Worked three days at J. Jill, my first at what is not, must not, cannot be a career change but simply a stop gap until I find, manifest, land another real job. A job, or an assignment, that will allow me to spring for the $130 ticket Leonard Cohen's people are charging at the Fox next week.
(Although I must say, that's a hell of a price to pay for a concert, isn't it? It seems very high to me, but the guy's an old guy and something tells me I've long lost track of the price of things like concerts, ball games, etc.)

While at J. Jill, unpacking endless cartons with the other new part-timers, only one of whom was a proper shop girl, learning how to handle the steamer (I want one!), and fold sweaters like a midtown queen, the crusty inner dragon who wants me out of the house was sated. The inner sensible person, soooo nascent, nagged "Buying lunch at the food court will cost you an hour of work."

Yesterday, I learned my paperwork for the online job (I'll be teaching online soon for a college in the midwest, wearing Pure Jill yoga styles) was delayed because the identity proof I used (an old passport) had been expired too long. So I spent the morning sending off for a birth certificate and just for the hell of i,t and because I like self-immolation, I walked to the local social security office and sat for an hour with a lot of people who don't smell very good and don't know this season's J.Jill colors are amethyst, pearl and granite.

While there, a man with teeth the color and solidity of an antique library book, told me "They're trying to hang me!" So the fuck what, I thought. But said, politely (I thought) "That's nice." I mean, jeez, they don't hang in this state.
He was so offended I thought we were going to have a fuss.
"I thought you were kidding," I said. But it was too late, he moved his seat.
I gave his seat to my purse and no one came near me again. And I kept thinking, this is another example of impulse vs. inspiration. When I feel bad, I use my time foolishly by walking in the rain, sitting with people who are crawling with germs and not too shy about sharing them, and ranting inside when I didn't have to. I could have done this online, though you still have to show someone your proofs. I could have spared myself and that silly man a rudeness. I sat there thinking, why are you punishing yourself? What are you hoping to learn from being on the wrong end of a bureaucratic interchange? Maybe that I've lost that ranking we all have as members of the employed. I used to feel left out as a single person. All the marketing, after all, is targeted to those with nuclear families. Now I get to experience the thrilling anonymity of the unemployed or the one claiming benefits (though all I was doing was replacing a lost card.)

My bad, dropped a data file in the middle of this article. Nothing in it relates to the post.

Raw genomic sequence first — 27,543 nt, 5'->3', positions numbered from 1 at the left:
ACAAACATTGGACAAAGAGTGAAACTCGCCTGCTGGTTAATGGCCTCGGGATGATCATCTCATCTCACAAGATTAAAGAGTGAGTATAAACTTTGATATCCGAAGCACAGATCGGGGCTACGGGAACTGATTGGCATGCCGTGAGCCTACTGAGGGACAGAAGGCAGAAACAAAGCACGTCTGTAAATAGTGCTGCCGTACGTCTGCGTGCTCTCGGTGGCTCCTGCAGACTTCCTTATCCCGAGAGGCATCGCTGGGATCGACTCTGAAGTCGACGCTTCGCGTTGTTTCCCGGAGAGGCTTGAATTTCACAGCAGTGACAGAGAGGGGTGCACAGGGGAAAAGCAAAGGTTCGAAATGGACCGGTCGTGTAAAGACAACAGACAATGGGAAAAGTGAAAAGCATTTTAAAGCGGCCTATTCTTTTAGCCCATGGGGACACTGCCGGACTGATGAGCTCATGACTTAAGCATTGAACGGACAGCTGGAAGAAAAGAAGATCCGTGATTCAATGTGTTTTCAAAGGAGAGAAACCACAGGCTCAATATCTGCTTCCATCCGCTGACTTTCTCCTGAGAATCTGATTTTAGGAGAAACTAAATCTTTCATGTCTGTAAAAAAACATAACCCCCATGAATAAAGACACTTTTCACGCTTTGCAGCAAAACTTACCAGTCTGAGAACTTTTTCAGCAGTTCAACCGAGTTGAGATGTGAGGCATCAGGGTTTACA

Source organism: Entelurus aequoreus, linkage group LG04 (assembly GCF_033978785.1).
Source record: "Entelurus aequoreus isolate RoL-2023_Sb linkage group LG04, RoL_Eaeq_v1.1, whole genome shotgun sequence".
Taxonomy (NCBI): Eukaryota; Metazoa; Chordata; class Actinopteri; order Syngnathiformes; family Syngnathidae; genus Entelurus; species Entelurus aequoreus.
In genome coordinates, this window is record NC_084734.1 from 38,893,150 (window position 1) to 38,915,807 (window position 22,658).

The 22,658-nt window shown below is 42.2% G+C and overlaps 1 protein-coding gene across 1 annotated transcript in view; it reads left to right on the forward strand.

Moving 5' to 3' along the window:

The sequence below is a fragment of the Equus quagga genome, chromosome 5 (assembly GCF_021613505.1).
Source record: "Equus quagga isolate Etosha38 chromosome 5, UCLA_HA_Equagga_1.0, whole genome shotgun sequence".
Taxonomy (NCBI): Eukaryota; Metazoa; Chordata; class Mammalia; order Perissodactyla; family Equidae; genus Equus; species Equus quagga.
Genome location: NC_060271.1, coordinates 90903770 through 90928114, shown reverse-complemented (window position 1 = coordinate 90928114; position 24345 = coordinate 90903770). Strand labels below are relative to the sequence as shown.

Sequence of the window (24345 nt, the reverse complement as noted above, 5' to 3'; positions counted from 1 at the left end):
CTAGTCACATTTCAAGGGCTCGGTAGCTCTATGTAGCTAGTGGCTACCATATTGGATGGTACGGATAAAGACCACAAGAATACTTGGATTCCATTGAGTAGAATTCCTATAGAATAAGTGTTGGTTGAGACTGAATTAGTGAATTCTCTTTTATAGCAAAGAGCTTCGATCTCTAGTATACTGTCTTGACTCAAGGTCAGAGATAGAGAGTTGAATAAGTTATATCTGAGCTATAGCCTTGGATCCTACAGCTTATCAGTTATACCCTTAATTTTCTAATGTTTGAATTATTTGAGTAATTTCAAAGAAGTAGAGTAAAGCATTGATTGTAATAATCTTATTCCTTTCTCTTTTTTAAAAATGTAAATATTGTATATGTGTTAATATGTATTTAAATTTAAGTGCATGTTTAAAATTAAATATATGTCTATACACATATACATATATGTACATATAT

Some days, I just want to feel the muck and let it scare the crap out of me. It's a way to test my faith in myself and in what's now clear is a determination to keep making art during the day, not at night when I'm too tired to execute properly. Why I do this, I don't know. That's probably a lesson from another hour in another line.

Dangerous Book - Episode 16

April 28 Sunday

Very early. Coffee and brownies filched from last night’s croquet.

It is the weekend and I am luxuriating in a morning alone. All my mornings are solitary, yet it’s only when I’ve had a compliment of company that I can bask in it, selfishly stretching my legs along the length of this couch. The sun is mine, the smiling dog mine.. This empty page---ours. As I write I am one, but later, when I read this, I’ll be older, different, someone else. And who knows, someday I may have an audience.

Spent last night on the island of old friends, passport stamped, natives friendly. We played croquet, a game of war, survival and the complexities of a surface existence. Oops, I meant to write a social existence. Peter played at romance, I at love. Kate played possum. Jake played not at all. He’s an impatient man and a bit of a bully. I couldn’t live with him, but Kate has an inner pool of calm that draws angry people to her for sustenance, and perhaps their fire warms her.

Billie and Allen lived in their own made up world, reminding me of paper dolls from the 1950s or of the parents in an old reader. Dick and Jane’s parents. Physically alike and turned towards each other. As soon as I saw the happy couple emerge with the croquet set, I ran out to help. Then I ran back in again and changed. I’d put on a knee length dress with a low loose waist, but when I saw Billie and Kate in shorts, I changed into a pair of my own. This necessitated some thought as to a top. I’m past the age where the most comfortable T-shirts can be considered flattering or even passable. My best ones were in the wash, so I made do with a cropped white blouse. This gave me a slightly over-dressed look, but I realized I would probably be the only one to think so. I dithered over jewelry until the absurdity of being so nervous made me laugh.

In Atlanta I lived in a small apartment building and enjoyed knowing most of my neighbors. We’d admired each other’s balcony gardens; walked together to the bus stop or nearby museum. Listened to each other sing in the First Presbyterian Church at Christmas. Some of the old renters had been friends for years. I’d even loaned my apartment to a neighbor for her family’s use during a reunion. I fully expect to experience more or better relationships with this Tuscaloosa group. Yet, I’m aware (for the first time?) of seeming bit older and different. Of coming in on a crowd that was tight and intermarried. And face it, I was aware of an attraction to Peter that confused and excited me. In going out to meet him again among his friends I felt like an actress making an entrance into a play that had begun months or years ago. And in this play, I have a role but no script.